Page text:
Part of my long term holdings. Was tempted to top up with recent SP weakness, but decided to keep some "powder dry".
In The Australian newspaper today:
Dream team pleases the investors
STEP by step, Patrick Corp chairman Peter Scanlon and chief executive Chris Corrigan are realising the dream of the late Peter Abeles to build an Australian air, sea and land transport company. The market can see the short and long term potential, which is why the shares jumped yesterday.
Smaller shareholders need to realise that in assessing share values, Patrick's half-yearly earnings can be calculated at around 17c a share or an annual rate of 34c. This puts the stock on a price-earnings ratio of about 16 after the price rise.
Scanlon and Corrigan are a formidable team and together they own close to 10 per cent of Patrick. Scanlon's slice is 6.6 per cent and he is worth $430 million in the latest BRW Rich List.
Corrigan's investment prowess helped put the name BT on the Australian investment map in the 1980s and he owns 2.3 per cent of Patrick but has options.
Scanlon is one of Australia's best strategists and helped mastermind the conversion of the Victorian Football League into the national Australian Football League code.
Corrigan assists in strategy at Patrick but knows how to implement. He is a formidable person to have as an enemy and does not take prisoners.
After taking control of Virgin Blue, Scanlon and Corrigan are already beginning to deliver a message to Geoff Dixon at Qantas that there is lots of money to be made in a duopoly and there is a common enemy to fight -- Max Moore-Wilton and Macquarie Bank, who control Sydney Airport.
In Corrigan's eyes, Sydney Airport has simply become an arm of the "millionaires factory" and to lift the wealth of Virgin he has to stop the airport fee-hike game.
Dixon would also be delighted that Virgin has stopped looking to Asia and will curb its local expansion. Over time, Virgin might take an increased slice of the business traffic but its attempt to be the largest Australian domestic airline, which sparked the massive Qantas retaliation in establishing Jetstar, has been abandoned. Airline traffic will ultimately absorb the excess capacity, so profits for both airlines can move up.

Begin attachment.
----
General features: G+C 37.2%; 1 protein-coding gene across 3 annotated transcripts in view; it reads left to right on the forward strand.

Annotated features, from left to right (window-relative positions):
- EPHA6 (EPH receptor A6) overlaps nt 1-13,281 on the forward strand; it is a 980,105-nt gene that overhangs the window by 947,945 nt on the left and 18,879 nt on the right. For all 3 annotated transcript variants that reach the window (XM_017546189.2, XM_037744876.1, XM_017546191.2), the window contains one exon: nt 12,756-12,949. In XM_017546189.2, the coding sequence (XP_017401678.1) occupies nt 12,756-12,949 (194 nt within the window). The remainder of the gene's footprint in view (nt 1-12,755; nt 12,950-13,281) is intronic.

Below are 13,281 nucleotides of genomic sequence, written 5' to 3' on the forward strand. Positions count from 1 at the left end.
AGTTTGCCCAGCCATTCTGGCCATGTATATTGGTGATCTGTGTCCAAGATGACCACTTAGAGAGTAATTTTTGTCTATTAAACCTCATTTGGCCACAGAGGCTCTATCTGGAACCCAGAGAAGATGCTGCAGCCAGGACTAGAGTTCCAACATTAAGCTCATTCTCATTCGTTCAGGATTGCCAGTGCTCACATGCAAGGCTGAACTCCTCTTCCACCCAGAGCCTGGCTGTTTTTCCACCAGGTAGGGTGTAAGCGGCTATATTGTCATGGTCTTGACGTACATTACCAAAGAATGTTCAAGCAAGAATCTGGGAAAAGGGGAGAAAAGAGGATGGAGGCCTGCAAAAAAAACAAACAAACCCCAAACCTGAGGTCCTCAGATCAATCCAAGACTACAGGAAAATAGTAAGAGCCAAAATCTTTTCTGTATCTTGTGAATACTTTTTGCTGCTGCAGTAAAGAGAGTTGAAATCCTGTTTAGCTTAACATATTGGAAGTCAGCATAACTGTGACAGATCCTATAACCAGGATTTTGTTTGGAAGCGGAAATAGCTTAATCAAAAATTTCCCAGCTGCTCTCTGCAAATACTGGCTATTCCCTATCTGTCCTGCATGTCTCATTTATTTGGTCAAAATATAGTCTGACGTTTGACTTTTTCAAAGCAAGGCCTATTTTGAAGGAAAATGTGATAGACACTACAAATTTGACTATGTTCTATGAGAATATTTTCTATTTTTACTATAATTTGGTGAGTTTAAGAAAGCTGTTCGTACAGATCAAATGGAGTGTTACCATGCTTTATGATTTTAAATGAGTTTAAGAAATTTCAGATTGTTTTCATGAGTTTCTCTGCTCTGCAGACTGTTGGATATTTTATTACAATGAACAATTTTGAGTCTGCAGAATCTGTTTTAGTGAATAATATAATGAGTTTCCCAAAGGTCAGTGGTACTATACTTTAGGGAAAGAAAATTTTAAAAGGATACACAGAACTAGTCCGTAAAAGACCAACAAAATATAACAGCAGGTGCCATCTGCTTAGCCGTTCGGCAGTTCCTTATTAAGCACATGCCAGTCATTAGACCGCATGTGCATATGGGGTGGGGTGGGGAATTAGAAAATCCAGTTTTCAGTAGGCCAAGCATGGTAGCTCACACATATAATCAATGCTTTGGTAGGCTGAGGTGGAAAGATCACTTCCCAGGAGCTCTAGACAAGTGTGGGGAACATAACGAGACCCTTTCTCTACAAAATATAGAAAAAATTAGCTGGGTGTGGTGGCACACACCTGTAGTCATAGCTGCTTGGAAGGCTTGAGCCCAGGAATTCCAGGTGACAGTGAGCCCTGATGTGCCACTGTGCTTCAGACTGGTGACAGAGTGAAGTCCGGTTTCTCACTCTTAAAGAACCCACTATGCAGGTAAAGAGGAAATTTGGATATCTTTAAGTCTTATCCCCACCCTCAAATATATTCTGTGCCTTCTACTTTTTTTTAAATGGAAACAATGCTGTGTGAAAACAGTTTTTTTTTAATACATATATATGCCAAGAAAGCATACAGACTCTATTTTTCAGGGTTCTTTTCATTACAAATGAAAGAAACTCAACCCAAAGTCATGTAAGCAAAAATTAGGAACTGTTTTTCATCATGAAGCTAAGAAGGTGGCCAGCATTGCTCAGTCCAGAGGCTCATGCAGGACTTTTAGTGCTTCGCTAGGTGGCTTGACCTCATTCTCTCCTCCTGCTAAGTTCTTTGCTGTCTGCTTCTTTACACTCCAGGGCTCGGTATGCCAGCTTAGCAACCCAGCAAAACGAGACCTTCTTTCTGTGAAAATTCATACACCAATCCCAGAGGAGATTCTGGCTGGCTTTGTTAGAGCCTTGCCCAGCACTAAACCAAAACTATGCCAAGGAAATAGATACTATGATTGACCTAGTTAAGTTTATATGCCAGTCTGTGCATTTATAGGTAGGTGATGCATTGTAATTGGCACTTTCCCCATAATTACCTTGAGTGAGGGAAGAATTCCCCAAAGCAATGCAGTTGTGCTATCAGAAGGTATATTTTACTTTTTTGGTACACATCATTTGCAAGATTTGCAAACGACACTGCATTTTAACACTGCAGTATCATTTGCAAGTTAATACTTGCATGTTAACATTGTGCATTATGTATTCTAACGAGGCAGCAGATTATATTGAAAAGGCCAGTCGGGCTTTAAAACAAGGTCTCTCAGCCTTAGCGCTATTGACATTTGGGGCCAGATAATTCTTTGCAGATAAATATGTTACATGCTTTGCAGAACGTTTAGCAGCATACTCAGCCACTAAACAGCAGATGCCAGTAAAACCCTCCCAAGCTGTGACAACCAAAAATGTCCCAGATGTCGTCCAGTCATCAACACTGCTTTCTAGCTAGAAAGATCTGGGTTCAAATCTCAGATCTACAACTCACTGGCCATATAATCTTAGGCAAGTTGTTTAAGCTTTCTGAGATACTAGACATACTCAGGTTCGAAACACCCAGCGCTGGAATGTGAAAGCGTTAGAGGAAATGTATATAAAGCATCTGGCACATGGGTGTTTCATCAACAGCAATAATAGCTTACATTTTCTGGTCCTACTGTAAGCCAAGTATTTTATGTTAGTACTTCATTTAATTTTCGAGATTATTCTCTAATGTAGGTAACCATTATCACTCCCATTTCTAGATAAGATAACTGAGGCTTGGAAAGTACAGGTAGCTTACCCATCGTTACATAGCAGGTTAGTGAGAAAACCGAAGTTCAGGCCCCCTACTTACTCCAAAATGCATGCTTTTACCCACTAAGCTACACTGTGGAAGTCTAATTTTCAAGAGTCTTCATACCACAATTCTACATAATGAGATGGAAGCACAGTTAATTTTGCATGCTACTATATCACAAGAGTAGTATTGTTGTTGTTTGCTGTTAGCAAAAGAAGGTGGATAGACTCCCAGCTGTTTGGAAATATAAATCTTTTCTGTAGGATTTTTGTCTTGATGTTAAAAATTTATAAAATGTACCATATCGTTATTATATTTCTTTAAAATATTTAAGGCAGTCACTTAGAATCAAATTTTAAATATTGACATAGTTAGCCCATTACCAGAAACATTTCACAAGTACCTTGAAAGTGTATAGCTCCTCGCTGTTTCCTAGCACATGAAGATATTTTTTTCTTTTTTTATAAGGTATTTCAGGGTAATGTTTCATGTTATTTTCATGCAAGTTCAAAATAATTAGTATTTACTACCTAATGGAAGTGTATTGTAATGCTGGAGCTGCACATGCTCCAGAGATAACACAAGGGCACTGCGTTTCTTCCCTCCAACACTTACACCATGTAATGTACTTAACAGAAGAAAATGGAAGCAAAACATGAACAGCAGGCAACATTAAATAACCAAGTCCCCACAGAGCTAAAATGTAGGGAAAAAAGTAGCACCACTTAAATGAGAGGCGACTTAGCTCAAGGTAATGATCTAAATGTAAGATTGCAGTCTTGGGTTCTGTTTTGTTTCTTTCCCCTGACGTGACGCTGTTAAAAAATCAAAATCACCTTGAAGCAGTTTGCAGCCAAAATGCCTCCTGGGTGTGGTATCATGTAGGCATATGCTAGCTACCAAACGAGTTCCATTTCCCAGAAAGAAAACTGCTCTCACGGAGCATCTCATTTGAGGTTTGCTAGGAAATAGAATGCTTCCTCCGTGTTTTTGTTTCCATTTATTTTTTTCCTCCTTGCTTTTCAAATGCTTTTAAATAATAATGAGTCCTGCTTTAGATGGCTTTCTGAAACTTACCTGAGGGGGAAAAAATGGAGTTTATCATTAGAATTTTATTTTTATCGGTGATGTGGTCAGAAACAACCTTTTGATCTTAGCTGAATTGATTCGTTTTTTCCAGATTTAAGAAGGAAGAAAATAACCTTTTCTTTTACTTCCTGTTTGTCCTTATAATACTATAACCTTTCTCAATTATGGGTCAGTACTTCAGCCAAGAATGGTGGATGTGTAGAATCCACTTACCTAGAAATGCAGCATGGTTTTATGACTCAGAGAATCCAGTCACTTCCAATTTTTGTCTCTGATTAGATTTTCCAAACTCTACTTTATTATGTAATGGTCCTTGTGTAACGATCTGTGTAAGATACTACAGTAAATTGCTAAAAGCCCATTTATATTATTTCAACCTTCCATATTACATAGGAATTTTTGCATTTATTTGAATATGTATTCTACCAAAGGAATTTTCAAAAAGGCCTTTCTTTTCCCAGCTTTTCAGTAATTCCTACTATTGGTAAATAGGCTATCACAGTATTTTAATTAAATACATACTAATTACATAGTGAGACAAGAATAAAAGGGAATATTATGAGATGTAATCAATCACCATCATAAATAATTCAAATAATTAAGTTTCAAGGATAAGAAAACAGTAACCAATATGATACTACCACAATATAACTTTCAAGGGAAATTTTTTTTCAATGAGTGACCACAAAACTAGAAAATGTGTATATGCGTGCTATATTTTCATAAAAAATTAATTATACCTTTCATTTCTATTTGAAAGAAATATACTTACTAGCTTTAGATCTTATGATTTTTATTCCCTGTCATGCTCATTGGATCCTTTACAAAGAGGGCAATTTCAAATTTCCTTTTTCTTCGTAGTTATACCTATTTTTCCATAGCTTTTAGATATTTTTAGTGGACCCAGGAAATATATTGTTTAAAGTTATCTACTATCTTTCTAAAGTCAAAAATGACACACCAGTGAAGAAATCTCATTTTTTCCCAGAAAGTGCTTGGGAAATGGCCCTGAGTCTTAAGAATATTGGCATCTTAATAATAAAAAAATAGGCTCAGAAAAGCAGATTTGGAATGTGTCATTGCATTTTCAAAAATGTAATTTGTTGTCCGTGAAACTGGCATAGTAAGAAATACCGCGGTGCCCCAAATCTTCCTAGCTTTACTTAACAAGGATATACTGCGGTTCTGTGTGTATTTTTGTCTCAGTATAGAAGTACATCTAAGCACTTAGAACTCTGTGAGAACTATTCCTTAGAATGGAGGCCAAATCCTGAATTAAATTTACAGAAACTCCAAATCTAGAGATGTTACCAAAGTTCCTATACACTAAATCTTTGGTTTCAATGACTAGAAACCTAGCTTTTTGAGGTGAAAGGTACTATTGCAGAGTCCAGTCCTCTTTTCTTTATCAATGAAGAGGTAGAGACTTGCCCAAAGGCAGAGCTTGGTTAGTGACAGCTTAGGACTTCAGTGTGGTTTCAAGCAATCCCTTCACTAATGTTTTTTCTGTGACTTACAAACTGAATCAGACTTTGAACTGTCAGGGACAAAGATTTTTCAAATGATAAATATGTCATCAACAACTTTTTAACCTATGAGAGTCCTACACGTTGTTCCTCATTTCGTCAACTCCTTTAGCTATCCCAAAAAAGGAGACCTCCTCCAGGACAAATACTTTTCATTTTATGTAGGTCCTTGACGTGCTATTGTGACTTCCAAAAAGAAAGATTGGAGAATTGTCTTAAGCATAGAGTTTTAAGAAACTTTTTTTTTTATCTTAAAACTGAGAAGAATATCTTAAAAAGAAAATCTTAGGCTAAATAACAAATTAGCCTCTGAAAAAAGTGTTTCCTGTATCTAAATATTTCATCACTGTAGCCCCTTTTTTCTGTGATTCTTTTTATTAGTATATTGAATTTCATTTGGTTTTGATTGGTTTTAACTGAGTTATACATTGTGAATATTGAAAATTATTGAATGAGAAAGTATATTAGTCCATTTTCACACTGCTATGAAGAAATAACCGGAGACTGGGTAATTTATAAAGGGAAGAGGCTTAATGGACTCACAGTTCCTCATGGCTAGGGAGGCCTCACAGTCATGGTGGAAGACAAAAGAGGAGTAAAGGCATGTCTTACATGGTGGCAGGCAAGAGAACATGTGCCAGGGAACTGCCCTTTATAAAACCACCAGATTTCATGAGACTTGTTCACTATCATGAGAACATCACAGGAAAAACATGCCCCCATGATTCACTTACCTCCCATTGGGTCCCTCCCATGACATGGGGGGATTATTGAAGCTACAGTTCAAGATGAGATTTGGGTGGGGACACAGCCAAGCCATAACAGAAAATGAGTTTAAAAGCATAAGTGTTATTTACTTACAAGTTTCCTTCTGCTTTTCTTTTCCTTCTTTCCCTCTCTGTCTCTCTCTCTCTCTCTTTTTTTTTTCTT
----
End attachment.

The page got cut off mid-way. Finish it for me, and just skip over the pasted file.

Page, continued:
The Patrick rail operation, which includes the Pacific National joint venture with Toll Holdings, was a typical example of the Scanlon-Corrigan strategy. They bought in at low prices, fixed the work practices and invested in better equipment. And they achieved a quick win because the higher fuel prices switched business from road to rail.
In ports, Corrigan is being squeezed by Melbourne's port regulators, who want "competition" for Corrigan via a new stevedore and a revamped P&O. At this week's infrastructure conference Corrigan put them on the same list as the hated Sydney Airport managers.
He had proposed to build one of the region's biggest port facilities in Melbourne but, when he was blocked by the regulators, he looked to satisfy Melbourne's demand for "competition" by going all out to promote a Melbourne-Brisbane railway.
That way he can build the "Melbourne" facility in Brisbane, establishing competition between the two ports.
Patrick's turnover in the half year reached $1.4 billion, which compares with Toll Holdings' $1.9 billion and Qantas's $6.4 billion. If Paul Little and the Rowsthorn family want to sell out of Toll Holdings, Patrick is the logical buyer.
If Scanlon and Corrigan want to sell out of Patrick, then Toll would be the logical buyer.
Officially, Patrick's stated profit was $99.87 million, which converted to earnings per share of 13.2c. But it is far more meaningful to add back significant items and goodwill amortisation, which brings the real half-yearly profit to $124.5 million.
The initial rush of growth that Scanlon and Corrigan achieved after reforming the waterfront has ended.
Profit-boosting actions will be slower but the company has control of vast amounts of irreplaceable infrastructure and operating systems as the dream moves closer.
My comments: All three core activities of PRK are almost cosy duopolies. Pricing power exists. In the case of PRK's majority holdings of VBA, I think it is only a matter of time before Corrigan lifts the ROE. Chris Corrigan is one of the CEOs that I have a lot of respect for (the others are Roger Corbett of WOW; Chip Goodyear of BHP; Michael Chaney of Wesfarmers; Geoff Dixon of QAN and Leigh Clifford of Rio Tinto).